What 'Escape Velocity'? December Business Sales And Inventories Repudiate The Money Printers' Myth

It is plain as day that massive central bank money printing and perpetual ZIRP do not rejuvenate the main street economy under conditions of "peak debt". And the reason is so obvious that only Keynesian economists can't grasp it.

To wit, if the balance sheets of households and businesses are tapped out-----then artificially suppressing interest rates cannot induce them to borrow even more money. Accordingly, spending is constrained to what can be funded from current income and cash flow after any set aside for new savings. In contrast to the four decades of the great credit expansion between 1970 and 2008, therefore, GDP can no longer be stimulated by incremental outlays derived from hocking household and business balance sheets.

The graph below of the long-term trend of household leverage---measured as total mortgage, credit card and other consumer debt compared to wage and salary income-----demonstrates the new normal. During the long period of credit expansion, the Fed's resort to low interest rates to stimulate borrowing and spending worked because households started the period with relatively clean balance sheets. As a result, central bank monetary stimulus caused leverage ratios to be ratcheted higher and higher in response to each round of rate cutting.

Self-evidently that ratcheting process has stopped, and household leverage ratios have fallen, albeit to levels which are still aberrantly high by historical standards. What this means is that after the peak debt inflection point was reached, the constraint on borrowing would not be the interest rate, as had been the case during the great credit inflation, but the availability of income to leverage.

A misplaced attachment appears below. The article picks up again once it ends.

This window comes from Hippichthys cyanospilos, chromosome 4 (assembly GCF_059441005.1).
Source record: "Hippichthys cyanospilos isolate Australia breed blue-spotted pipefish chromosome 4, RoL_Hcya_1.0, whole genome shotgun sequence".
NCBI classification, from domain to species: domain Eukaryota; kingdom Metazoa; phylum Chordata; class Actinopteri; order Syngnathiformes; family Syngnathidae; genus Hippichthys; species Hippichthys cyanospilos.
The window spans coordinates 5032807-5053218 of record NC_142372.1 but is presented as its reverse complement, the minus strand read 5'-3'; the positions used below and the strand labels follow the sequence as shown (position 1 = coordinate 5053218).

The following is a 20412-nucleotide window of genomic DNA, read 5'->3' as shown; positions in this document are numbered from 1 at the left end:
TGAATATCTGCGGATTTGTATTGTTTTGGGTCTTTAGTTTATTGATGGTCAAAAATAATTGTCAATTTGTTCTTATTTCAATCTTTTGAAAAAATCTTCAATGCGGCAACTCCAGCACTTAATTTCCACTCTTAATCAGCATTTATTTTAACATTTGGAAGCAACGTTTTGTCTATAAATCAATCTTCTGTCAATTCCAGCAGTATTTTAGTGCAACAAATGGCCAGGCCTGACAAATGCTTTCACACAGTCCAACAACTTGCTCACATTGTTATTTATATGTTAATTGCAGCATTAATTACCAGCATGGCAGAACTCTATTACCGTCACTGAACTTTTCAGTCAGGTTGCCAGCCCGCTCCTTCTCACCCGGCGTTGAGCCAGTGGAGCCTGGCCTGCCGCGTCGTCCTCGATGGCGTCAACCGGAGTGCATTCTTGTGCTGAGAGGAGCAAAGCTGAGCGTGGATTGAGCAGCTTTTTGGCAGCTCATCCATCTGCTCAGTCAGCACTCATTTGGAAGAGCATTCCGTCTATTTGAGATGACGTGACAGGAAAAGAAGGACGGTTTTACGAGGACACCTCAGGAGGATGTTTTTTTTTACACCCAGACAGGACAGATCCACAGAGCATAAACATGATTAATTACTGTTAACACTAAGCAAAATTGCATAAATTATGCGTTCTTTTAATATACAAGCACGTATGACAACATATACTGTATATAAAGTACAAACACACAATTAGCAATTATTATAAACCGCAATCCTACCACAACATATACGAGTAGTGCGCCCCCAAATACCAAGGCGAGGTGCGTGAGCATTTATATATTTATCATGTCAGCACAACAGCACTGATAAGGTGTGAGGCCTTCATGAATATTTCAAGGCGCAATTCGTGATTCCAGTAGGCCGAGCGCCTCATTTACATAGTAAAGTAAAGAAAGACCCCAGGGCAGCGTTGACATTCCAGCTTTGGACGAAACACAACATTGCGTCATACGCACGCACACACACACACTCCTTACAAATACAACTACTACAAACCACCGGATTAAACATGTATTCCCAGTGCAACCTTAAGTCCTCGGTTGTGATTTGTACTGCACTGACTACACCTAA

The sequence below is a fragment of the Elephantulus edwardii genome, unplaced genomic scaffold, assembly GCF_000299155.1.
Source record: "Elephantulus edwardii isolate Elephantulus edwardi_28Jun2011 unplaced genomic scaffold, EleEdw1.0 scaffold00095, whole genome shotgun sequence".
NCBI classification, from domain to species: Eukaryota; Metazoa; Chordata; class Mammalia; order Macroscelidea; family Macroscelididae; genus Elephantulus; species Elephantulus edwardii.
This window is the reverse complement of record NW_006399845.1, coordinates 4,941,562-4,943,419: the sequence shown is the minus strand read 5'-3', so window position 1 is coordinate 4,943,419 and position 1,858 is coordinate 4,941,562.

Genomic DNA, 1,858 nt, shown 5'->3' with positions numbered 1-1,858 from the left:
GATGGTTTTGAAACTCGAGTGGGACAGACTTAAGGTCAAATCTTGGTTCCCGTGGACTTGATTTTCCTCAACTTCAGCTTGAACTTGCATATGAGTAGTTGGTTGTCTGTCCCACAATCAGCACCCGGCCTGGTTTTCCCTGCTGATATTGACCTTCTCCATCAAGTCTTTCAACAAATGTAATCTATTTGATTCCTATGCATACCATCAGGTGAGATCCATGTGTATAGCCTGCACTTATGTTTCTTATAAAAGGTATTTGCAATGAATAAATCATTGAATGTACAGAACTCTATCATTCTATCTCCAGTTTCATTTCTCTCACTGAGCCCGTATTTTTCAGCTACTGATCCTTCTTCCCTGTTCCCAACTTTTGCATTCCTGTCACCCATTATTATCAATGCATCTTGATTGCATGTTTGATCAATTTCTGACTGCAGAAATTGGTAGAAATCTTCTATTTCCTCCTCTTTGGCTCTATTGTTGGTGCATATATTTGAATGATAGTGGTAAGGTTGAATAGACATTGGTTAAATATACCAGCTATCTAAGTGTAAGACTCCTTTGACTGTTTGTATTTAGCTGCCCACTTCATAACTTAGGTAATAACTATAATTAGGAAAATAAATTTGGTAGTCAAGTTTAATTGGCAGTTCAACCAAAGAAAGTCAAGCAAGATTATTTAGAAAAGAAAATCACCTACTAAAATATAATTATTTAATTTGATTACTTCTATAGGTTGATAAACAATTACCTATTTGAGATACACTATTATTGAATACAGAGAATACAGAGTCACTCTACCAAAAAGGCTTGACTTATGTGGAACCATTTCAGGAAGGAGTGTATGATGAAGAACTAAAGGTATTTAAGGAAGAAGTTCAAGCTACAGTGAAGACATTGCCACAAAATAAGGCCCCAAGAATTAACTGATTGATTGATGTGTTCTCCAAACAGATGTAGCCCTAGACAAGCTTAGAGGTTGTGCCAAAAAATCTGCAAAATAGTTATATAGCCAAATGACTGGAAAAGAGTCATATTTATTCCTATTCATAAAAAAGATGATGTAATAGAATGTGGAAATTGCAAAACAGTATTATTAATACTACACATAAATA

Household Leverage Ratio - Click to enlarge

Household Leverage Ratio - Click to enlarge

So ZIRP is a vestigial relapse to a one-time era that was over and done by the time of the financial crisis. In technical terms, the so-called "credit channel" of monetary transmission is broken. Cheap interest rates were a one-time parlor trick that have no efficacy on today's debt-saturated main street economy.

As a practical matter, therefore, we have a 2% growth economy. That is, the US economy is inching forward based on the natural regenerative power of capitalism and the slow accumulation of additional output from growth in productivity and labor hours employed. The Fed's massive stimulus policies since the 2008 crisis have had virtually nothing to do with the tepid recovery which has materialized.

The breakdown of the credit channel of monetary transmission is also why there has been no "V" shaped rebound like in cycles past. Stated simply, there has been no false turbo-charge of "aggregate demand" owing to the layering of credit based spending on top of consumption derived from current production and income. Rather than stealing growth from the future through the manipulations of the central bank, the US economy is now once again operating on its own two feet.

This inability of the main street economy to attain "escape velocity" owing to peak debt was demonstrated once again this week in the data for December business sales and inventories released by the Census Bureau. And these data are important because they track the entire business economy-----retail, wholesale and manufacturing----and can be viewed on a trend basis without the noise of seasonal maladjustments.

The story embedded in the December data portrays exactly a 2% naturally recovering economy. Full stop. Total December business sales from all three sectors amounted to $1.4 trillion or a 2.8% gain over the prior year. When converted into "real" terms based on the GDP deflator, business sales were up by 1.9% during the past year.

That's it----the same plodding rate of expansion that has been in place since 2009. Moreover, the internals in this week's report document in spades that monetary policy has lost its potency entirely, and that the $3.5 trillion expansion of the Fed's balance sheets has done nothing for the main street economy.